Enjoy!

    -Bigchief.
     

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  14. brigrat
    Joined: Nov 9, 2007
    Posts: 5,355

    brigrat
    Member
    from Wa.St.

    It just gets better and better, thanks!
     
  15. Flat Ernie
    Joined: Jun 5, 2002
    Posts: 8,406

    Flat Ernie
    Tech Editor

    BigChief - aren't those just chopper circuits? Not that it would matter much with early Ford gauges...
     
  16. bikeguydave
    Joined: Aug 16, 2009
    Posts: 226

    bikeguydave
    Member
    from Kentucky

    Please school me, will one still be needed for each gauge? Thanks, Dave
     
  17. thunderbirdesq
    Joined: Feb 15, 2006
    Posts: 6,940

    thunderbirdesq
    Member

    Nope, one for the whole sha-bang!
     
  18. bikeguydave
    Joined: Aug 16, 2009
    Posts: 226

    bikeguydave
    Member
    from Kentucky

    Thanks thunderbirdesq!
     
  19. Thanks for that info. I have an old 6v swoop tacho that goes to 6000rpm I want to run in my dodge, problem now solved.
    Cheers.
     
  20. bikeguydave
    Joined: Aug 16, 2009
    Posts: 226

    bikeguydave
    Member
    from Kentucky

    FWIW, Motorcraft # SW6325 crosses to Ford # 6L2Z13D730BAA, Napa and Autozone can't cross this number, dealer only item?, retail price at local dealership, $103.56, ouch!, 4 runtz type...$60.00...Dave
     
  21. Kan Kustom
    Joined: Jul 20, 2009
    Posts: 2,665

    Kan Kustom
    Member

  22. 1950ChevySuburban
    Joined: Dec 20, 2006
    Posts: 6,188

    1950ChevySuburban
    Member Emeritus
    from Tucson AZ


    NAPA still has these, around 9-12 bucks. Called an IVR. Used into the '90s on large box trucks, maybe others...

    Also, those snap fittings are the same as 9v battery ones.
     
  23. bikeguydave
    Joined: Aug 16, 2009
    Posts: 226

    bikeguydave
    Member
    from Kentucky

    Hey 50chevy, you wouldn't have a NAPA number would ya?, IVR stand for instrument voltage regulator?...Dave
     
  24. Flat Ernie
    Joined: Jun 5, 2002
    Posts: 8,406

    Flat Ernie
    Tech Editor

    And $0.10 for an L7806 CVR...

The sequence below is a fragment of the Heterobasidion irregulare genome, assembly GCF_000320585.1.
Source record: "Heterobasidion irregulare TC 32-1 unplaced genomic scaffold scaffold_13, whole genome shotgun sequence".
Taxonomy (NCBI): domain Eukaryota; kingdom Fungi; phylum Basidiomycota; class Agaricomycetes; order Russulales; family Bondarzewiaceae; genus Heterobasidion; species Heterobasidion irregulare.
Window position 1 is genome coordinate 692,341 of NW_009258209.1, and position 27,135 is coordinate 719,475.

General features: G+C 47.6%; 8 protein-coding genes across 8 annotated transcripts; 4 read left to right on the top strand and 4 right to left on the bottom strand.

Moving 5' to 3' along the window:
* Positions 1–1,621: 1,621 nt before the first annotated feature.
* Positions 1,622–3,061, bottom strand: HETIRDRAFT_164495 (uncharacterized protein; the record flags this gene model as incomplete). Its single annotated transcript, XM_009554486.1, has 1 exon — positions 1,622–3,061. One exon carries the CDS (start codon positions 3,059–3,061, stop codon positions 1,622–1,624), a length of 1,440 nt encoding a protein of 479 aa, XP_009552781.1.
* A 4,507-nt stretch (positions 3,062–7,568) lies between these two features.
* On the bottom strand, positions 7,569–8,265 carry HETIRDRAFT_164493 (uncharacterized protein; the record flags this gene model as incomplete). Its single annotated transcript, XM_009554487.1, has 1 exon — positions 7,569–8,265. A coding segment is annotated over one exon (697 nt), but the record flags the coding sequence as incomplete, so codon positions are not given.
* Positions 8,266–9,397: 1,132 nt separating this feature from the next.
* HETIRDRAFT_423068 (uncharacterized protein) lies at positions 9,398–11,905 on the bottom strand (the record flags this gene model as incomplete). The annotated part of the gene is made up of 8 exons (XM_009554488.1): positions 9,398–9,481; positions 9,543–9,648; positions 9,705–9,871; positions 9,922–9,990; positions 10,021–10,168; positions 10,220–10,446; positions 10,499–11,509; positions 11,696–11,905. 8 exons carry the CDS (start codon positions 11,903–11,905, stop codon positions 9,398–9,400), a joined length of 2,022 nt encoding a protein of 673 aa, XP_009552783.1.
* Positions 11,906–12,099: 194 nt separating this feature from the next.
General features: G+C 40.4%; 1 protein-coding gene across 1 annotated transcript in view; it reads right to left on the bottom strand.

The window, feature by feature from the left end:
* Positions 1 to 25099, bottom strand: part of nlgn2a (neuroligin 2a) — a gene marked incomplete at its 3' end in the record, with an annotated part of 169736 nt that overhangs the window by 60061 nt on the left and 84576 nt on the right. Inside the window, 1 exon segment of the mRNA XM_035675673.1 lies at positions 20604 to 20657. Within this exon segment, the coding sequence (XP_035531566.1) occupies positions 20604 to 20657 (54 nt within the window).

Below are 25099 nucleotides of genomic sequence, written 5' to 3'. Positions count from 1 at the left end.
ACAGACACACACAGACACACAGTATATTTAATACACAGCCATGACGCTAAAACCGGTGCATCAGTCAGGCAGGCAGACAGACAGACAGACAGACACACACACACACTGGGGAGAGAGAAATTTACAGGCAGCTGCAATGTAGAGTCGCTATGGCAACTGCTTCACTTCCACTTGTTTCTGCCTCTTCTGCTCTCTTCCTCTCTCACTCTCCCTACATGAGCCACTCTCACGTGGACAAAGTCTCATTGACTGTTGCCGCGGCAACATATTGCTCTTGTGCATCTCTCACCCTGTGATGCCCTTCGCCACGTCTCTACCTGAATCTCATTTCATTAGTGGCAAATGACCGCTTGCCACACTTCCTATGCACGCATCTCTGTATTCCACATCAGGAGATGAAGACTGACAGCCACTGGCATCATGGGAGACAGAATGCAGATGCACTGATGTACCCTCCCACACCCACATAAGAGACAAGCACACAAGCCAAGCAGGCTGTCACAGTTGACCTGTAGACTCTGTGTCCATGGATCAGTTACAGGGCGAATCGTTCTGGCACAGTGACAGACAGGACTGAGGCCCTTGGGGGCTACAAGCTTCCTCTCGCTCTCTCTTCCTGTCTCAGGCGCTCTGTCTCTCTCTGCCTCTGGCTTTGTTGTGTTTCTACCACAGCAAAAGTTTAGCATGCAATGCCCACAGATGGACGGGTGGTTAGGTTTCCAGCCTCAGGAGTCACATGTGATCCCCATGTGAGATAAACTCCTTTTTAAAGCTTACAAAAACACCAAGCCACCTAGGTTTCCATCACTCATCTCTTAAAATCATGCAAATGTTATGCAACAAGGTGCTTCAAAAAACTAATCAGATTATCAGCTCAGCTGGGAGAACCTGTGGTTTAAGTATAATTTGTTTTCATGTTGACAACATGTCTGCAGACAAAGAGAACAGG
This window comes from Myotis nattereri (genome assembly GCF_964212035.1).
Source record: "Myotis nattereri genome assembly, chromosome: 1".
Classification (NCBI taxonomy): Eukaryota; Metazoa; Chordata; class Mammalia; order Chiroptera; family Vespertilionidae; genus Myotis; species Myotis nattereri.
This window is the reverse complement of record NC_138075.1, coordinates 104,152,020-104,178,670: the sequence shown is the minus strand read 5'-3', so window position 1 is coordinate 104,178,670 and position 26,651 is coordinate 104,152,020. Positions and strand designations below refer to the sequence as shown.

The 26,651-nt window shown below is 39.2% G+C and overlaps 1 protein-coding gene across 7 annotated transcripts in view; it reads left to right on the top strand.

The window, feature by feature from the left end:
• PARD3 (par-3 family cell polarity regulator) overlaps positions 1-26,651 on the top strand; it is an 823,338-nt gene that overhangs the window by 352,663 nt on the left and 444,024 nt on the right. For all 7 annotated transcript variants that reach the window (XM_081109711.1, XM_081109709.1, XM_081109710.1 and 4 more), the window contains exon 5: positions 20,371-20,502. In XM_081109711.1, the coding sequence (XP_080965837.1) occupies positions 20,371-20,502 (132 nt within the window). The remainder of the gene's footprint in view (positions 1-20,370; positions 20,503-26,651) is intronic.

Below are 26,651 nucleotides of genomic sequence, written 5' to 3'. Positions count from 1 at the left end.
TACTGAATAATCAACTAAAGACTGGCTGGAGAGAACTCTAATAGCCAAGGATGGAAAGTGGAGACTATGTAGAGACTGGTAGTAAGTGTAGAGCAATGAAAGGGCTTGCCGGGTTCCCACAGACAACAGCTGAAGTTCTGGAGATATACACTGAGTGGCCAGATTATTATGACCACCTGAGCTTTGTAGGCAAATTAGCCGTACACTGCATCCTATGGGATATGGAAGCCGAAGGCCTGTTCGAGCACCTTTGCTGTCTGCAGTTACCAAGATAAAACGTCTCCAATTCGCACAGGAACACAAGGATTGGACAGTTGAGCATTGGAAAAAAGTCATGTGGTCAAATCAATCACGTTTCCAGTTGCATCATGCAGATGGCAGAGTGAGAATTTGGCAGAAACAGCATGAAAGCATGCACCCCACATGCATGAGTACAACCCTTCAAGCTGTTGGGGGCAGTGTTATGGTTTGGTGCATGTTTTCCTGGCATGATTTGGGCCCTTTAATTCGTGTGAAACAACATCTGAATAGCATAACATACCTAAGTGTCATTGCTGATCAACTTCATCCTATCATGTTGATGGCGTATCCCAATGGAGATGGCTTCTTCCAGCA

25. Kramer
    Joined: Mar 19, 2007
    Posts: 911

    Kramer
    Member

    Cool idea. I don't have gauges I need to reduce the voltage on, but I was wondering how much power/amps a power transistor in the circuit would handle? I have a 6V ah-oo-gah horn I want to use on my 12v system.

    Oops! Just finished reading the rest of the posts, should have before I posted. I will not run by 6v Ah-0oo-gah horn on 12v however as it is not a regular horn and I do not want to burn it up. I will look into a ceramic resistor type.
     
    Last edited: Feb 25, 2010
  26. I wanna see MORE of the bike in your avatar
     
  27. Kramer
    Joined: Mar 19, 2007
    Posts: 911

    Kramer
    Member

    Napa number is ECH IR1
     
  28. 49 Custom
    Joined: Apr 17, 2009
    Posts: 282

    49 Custom
    Member

    I definitely looked into other solutions such as the IR1; what I liked about the separate LM7806's was that it made it easier to sort problems by segragating each circuit and much more cheaply. For those who are curious, the "old" Ford component mentioned above is electomechanical and works in a similar fashion to a points system. If you manage to find one on a junked 60's-70's Ford, it should be just fine. (I also own a '66 Mustang, so I can vouch for their durability!)

    Someone else also asked about using a power transistor to increase the usable current on an LM7806; it definitely can be done and uses only one IC. Downside is that it requires a much larger heatsink and a safe place to mount it. (There were a couple of posts that mentioned that a heatsink wasn't necessary at all for the LM7806; naturally it depends upon the draw from your gauges. I suggested it to be on the safe side and meet everyone's needs.)

    Thanks for all the comments, folks!

    -Stefan
     
  29. Frank K
    Joined: Dec 9, 2005
    Posts: 186

    Frank K
    Member

    Thanks, how do you convert an ammeter to a voltmeter? Frank Kunkel
     
  30. Do you have a RS part no. for the heatsink?

    Thanks